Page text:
A new Homeroom blog post recaps a recent briefing at the Departmentthe first in a series of learning sessions launched by the Secretaryabout international lessons on choice and innovation in education. According to speaker Andreas Schleicher, Director of Education and Skills for the Organization for Economic Cooperation and Development (OECD), the nations that provided more autonomy at the school level saw greater student achievement.
Another Homeroom blog post reviews the opening of the "Elevated Thought" youth art exhibit. For these talented students from Lawrence, Massachusetts, the answer to "What is education?" comes best through drawing, painting, photography, narrative, poetry, music, and film.
This year is the 100-year anniversary of the birth of President John F. Kennedy. To commemorate the occasion, the John F. Kennedy Library Foundation has launched a year-long initiative to honor his legacy by encouraging students to get more involved in their communities and understand how government works.
Applications for new awards are posted for the Child Care Access Means Parents in School Program (due June 22), the Jacob K. Javits Gifted and Talented Students Education Program (due June 22), the Supporting Effective Educator Development (SEED) Program (due June 23), the Small, Rural School Achievement (SRSA) Program (due June 30), the Striving Readers/Comprehensive Literacy Program (due July 17), and the American History and Civics EducationPresidential and Congressional Academies Program (due July 24).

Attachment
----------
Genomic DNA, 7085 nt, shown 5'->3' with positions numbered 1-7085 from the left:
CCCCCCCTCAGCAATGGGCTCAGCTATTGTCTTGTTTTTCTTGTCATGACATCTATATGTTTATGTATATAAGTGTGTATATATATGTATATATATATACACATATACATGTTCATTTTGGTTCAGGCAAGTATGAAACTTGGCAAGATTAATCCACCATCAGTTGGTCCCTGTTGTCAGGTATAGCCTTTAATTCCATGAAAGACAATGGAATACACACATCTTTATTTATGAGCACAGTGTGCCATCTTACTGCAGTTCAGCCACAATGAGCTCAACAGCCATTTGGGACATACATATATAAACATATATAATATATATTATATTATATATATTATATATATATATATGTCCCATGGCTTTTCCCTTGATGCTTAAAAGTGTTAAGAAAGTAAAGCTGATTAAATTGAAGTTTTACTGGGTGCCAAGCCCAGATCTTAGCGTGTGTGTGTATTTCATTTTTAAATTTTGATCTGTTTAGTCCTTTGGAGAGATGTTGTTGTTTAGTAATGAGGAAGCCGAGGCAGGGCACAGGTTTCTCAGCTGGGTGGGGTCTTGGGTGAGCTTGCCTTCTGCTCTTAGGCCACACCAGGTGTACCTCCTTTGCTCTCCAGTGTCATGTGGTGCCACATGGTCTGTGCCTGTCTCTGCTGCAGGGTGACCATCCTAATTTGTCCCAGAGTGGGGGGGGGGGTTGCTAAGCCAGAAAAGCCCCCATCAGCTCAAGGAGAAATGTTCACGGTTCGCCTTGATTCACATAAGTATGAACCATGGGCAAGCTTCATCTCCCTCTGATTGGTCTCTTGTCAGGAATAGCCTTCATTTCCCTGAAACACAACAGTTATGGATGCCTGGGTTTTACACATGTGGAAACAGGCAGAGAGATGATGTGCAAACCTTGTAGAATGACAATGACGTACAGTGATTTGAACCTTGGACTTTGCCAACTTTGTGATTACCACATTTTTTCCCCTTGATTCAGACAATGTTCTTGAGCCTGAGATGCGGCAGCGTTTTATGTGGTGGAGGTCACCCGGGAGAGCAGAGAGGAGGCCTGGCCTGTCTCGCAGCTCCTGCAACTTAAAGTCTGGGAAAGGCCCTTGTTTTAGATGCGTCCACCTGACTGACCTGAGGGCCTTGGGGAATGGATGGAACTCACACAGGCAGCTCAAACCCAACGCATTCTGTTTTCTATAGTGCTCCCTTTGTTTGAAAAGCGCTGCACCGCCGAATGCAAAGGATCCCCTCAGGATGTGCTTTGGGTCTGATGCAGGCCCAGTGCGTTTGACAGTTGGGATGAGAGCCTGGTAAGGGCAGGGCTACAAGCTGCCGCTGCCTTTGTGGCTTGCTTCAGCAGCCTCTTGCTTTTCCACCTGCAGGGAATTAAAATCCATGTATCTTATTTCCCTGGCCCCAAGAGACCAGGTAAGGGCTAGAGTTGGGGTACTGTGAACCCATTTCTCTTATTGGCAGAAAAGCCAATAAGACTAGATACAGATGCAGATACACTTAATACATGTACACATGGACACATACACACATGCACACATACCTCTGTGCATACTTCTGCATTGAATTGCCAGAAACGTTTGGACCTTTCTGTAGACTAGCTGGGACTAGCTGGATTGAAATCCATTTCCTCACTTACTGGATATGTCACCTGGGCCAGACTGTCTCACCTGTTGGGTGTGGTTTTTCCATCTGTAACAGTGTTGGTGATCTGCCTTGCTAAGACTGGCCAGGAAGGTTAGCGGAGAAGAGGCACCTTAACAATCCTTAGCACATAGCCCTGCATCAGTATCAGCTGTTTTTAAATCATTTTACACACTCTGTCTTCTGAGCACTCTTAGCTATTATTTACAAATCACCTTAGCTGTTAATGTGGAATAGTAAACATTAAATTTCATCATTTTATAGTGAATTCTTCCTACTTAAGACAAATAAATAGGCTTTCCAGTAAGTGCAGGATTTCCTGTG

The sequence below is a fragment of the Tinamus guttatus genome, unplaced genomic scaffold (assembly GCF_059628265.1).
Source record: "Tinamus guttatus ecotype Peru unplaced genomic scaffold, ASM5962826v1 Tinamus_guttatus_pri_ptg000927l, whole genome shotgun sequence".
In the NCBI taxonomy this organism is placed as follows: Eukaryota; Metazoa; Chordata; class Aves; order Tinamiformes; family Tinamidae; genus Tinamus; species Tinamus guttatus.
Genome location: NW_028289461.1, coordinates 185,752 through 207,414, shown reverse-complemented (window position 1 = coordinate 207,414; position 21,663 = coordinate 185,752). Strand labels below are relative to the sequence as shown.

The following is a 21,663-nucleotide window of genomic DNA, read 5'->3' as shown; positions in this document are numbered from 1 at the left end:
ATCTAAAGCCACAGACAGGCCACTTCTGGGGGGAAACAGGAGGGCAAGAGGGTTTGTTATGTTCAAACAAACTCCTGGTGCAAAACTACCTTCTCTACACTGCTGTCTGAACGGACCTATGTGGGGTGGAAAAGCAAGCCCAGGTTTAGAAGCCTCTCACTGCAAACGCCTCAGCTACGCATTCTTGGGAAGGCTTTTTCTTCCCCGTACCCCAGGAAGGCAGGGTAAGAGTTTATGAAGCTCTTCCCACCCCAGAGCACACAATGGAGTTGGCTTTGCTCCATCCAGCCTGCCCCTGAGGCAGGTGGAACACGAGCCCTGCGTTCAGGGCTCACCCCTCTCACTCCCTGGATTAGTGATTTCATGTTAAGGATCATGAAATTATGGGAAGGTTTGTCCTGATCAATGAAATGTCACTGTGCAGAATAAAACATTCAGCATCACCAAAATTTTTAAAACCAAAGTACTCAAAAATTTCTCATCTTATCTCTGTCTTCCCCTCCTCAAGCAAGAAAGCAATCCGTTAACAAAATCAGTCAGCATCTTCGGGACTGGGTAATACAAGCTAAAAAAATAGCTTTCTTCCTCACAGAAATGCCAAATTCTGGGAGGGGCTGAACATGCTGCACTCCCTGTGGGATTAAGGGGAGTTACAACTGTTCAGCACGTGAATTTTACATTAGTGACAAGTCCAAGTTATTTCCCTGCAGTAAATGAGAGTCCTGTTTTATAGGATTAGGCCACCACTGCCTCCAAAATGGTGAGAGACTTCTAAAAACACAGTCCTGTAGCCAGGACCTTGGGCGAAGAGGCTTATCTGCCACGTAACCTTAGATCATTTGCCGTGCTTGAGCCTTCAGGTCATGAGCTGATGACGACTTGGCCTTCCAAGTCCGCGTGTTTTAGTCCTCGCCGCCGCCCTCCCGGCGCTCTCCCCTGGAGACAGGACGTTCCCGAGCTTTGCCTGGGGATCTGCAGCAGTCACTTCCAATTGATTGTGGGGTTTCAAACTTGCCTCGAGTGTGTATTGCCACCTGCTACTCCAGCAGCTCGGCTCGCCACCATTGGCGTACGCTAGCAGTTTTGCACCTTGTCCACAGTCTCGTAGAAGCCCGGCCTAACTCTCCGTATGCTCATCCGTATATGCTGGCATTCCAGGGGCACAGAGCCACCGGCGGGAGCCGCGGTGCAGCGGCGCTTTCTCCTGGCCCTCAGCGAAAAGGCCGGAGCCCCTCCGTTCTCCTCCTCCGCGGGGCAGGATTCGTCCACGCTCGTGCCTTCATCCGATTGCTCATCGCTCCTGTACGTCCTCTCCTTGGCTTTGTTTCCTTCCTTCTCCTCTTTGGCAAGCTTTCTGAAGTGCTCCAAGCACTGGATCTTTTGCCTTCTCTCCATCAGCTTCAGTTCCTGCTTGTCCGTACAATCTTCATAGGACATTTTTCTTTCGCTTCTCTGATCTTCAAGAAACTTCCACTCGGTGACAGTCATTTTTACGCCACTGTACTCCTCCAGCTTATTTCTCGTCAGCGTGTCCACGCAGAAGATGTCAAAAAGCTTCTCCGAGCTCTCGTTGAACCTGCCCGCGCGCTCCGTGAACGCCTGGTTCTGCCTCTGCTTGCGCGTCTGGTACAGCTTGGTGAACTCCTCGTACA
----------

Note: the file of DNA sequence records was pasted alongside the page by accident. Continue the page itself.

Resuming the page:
The Department of Agriculture's Summer Food Service Program provides children and teens in low-income areas with free meals when school is out. A fact sheet (English and Spanish) outlines ways that local organizations can participate in the program.
Quote to Note
"We may have our differences, but we do well, in times like these, to remember that everyone who serves in our nation's capital is here because, above all, they love our country. We can all agree that we are blessed to be Americans, that our children deserve to grow up in a nation of safety and peace, and that we are strongest when we are unified and...work together for the common good. Please take a moment today to cherish those you love, and always remember those who serve and keep us safe."
|||President Donald Trump (6/14/17), in a statement on the shooting in Virginia|
On June 19, starting at 8:00 p.m. Eastern Time, the National YoungArts Foundation, in cooperation with the White House Commission on Presidential Scholars and the Department of Education, will present "A Salute to the 2017 U.S. Presidential Scholars," a multi-disciplinary performance by the 2017 Scholars in the Arts at the John F. Kennedy Center for the Performing Arts. This performance will be livestreamed at YoungArts.org.